William Faulkner

One of the greatest writers that America has produced was a high school and college drop-out named William Faulkner.  The man who earned the moniker “Count No’count” and described himself as a “literary carpenter” portrayed some of the most evocative and harrowing Southern life in America (Chin, Wolfe, Copeland, Dudzinski, Ray and Wilhelm, 2005, p. 802; Adams, 1994, p. 616).  Faulkner was responsible for creating the legendary Yoknapatawpha Country, Mississippi, filling it with treasured Southern characters that mirrored the “old and new South” (Miller, de Dwyer, Wood, 1985, p. 373). Known for his unconventional style punctuated with flashbacks, stream-of consciousness, multiple points of view, repetition, and lengthy and confusing sentences, Faulkner emerged as one of the greatest Americans novelists of the twentieth century (p. 802).  He is lauded for his unmatched and stylistic depth. In fact, some of his novels served as inspiration for various Hollywood films- The Long Hot Summer, The Sound and the Fury, and Two Soldiers (Oprah.com, n.d.). Yet, the greatest professional accolade this drop-out achieved was his conferment of the 1949 Nobel Prize for Literature.  In his acceptance speech, Faulkner underlined the inherent nobility of a man and a writer.  Man, he said, is “immortal” because he has a “soul, a spirit capable of compassion and sacrifice and endurance” (p. 812). Moreover, Faulkner believed that it is the writer’s “privilege” to not only document man’s history but  use writing as a tool to help man “endure and prevail” (p. 812).  This paper will look at the life of William Faulkner, his biography and works. This way, his story will live on, continuing on what he has said sixty years ago.  Recalling his life and works will keep William Faulkner alive.

William Cuthbert Faulkner was born on September 25, 1897 in Albany, Mississippi (Padgett, 2006). The eldest son of Murry Cuthbert and Maud Falkner, the American literary genius came from a family of glorious Southern background (Mautner, 2002, p. 699). William added the “u” to his surname as means to distinguish himself from his father (Parini, n.d.). His grandfather, Colonel William Clark Falkner, figured in the Civil War, built a railway, and was himself a published novelist, creating the popular romantic read The White Rose of Memphis (p. 699).   The family then moved to Ripley before finally settling in Oxford, where the elder Faulkner worked as a business manager for the University of Mississippi (p. 699).  William was brought up as a Southern white of middle-class background- riding ponies and going hunting (p. 699).  After finishing high school, he went in and out of high school and started attending some classes at the University of Mississippi (Adams, 1994, p. 615).  He was not a keen student.  Nursing a broken heart, Faulkner enlisted in the British Royal Air Force (RAF) in July 1918 (p. 699).  But he was not able to get some action for the war ended abruptly (Miller, de Dwyer, and Wood, 1985, p. 373).  Returning home to Mississippi, Faulkner immersed himself in writing and poetry. He had been drawn to poetry earlier, when he became friends with lawyer Phil Stone. It was even Stone who helped finance Faulkner’s first book, The Marble Faun in 1924 (p. 699).   The Marble Faun is a collection of poetry. Five years before, Faulkner’s poem L’Apres-Midi d’un Faune was published in The New Republic (n.d.).  As a student in University in Mississippi, Faulkner honed his writing skills, creating poems for The Mississippian and the Oxford Eagle (n.d.). He even won $10 as poetry prize (n.d.). In between studies, Faulkner took on several jobs, from house painting, fireman to being a post master (Adams, 1994, p. 615). He led the life of a bohemian, traveling to New Orleans and overseas. It was in New Orleans where he befriended Sherwood Anderson who gave confidence in his writing (p. 373). Under his influence, Faulkner published Soldier’s Pay.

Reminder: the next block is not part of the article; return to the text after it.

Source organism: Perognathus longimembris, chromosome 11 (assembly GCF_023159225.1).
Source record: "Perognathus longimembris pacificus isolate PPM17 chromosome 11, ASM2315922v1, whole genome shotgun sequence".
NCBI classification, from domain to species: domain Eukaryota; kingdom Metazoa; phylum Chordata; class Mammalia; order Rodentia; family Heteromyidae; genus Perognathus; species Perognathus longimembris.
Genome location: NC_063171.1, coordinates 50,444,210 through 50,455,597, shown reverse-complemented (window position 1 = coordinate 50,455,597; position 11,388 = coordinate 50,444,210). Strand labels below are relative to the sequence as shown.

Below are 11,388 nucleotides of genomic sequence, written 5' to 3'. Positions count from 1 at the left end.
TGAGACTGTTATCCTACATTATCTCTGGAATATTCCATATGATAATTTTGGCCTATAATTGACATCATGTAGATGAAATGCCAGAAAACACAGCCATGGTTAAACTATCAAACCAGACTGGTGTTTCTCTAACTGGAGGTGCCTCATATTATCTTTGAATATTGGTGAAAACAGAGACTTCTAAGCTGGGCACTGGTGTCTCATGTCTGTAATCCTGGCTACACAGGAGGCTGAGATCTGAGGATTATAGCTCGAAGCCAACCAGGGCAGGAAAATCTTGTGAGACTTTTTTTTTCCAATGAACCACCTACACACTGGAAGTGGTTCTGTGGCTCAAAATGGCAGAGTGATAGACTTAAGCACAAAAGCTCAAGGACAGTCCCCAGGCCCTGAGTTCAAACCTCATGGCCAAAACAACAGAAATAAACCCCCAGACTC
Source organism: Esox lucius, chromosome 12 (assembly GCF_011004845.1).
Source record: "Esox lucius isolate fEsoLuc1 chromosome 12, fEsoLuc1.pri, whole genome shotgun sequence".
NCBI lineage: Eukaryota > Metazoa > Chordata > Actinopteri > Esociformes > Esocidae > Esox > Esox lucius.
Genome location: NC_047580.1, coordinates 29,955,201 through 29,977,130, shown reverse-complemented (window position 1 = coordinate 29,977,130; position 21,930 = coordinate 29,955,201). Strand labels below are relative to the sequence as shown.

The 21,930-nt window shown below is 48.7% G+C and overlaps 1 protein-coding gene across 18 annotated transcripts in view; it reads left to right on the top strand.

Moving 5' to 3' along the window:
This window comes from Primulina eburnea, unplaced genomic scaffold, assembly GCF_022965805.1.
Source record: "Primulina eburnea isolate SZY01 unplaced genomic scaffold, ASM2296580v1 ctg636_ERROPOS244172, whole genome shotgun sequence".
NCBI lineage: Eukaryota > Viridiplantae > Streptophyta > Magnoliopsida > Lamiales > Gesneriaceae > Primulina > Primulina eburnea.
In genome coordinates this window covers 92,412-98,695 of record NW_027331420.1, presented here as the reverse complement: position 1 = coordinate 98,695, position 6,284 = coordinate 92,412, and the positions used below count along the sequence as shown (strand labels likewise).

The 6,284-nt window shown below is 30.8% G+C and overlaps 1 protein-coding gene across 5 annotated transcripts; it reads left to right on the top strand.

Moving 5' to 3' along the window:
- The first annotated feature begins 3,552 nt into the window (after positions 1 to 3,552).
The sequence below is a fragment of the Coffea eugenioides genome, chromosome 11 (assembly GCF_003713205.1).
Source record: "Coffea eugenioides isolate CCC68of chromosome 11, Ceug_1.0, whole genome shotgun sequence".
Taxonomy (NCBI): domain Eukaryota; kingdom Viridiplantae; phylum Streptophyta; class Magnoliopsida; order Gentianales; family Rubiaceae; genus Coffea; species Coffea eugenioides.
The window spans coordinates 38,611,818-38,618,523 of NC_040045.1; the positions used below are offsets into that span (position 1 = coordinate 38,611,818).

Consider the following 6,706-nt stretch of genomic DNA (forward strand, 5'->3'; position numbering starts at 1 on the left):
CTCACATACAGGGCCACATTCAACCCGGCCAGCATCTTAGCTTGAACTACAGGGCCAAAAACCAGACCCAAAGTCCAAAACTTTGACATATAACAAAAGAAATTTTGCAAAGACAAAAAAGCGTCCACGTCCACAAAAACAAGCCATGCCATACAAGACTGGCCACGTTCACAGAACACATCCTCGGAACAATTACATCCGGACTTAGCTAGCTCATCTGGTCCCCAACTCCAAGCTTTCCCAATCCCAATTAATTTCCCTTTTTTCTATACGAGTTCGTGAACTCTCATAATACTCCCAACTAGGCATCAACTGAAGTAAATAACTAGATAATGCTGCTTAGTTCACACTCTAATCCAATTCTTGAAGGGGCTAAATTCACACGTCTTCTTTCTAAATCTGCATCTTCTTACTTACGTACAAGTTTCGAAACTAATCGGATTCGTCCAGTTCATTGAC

Soldier’s Pay, published in 1926, deals with the alienation experienced by World War I soldiers (Mautner, 2002, p. 699).  The material was raw, thus was not given enough compliments but Faulkner did not cave in. He continued writing and published his second novel the following year- Mosquitoes (p. 699). The novel attacks the New Orleans “literary scene” to the point of naming various personalities (p. 699). Faulkner was still struggling with his subject and niche in the literary world.  It was not until he published Sartoris that Faulkner finally opened his spot in American literature.

Sartoris opened the world for Faulkner. Creating the fictional Yoknapatawpha County, Faulkner found his true material.  Yoknapatawpha County in Mississippi is based on Faulkner’s own Ripley (Mautner, 2002, p. 699). Oxford is mirrored by Jefferson as the county seat.  Yoknapatawpha is said to be either bought or stolen in the 19th century by “adventurers” from Indians (p. 699).  Ruled by aristocratic families Sartoris, Compson and Sutpen, the land was soon overrun by the Snopeses following Civil War. The Snopeses represented the new South, greedy “white trash” (p. 699). The Snopeses, obviously incompetent, ruled politics and businesses in Yoknapatawpha against the behest of the more dignified citizenry, wronged blacks who stood for human decay. The arc is completed with the presence of the poor illiterate white farmers- the Armstids, Bundrens, Varners and Winterbottoms (p. 699). Together, they live in Faulkner’s mythical setting, tackling the social differences woven into an eclectic Petri dish called Yoknapatawpha.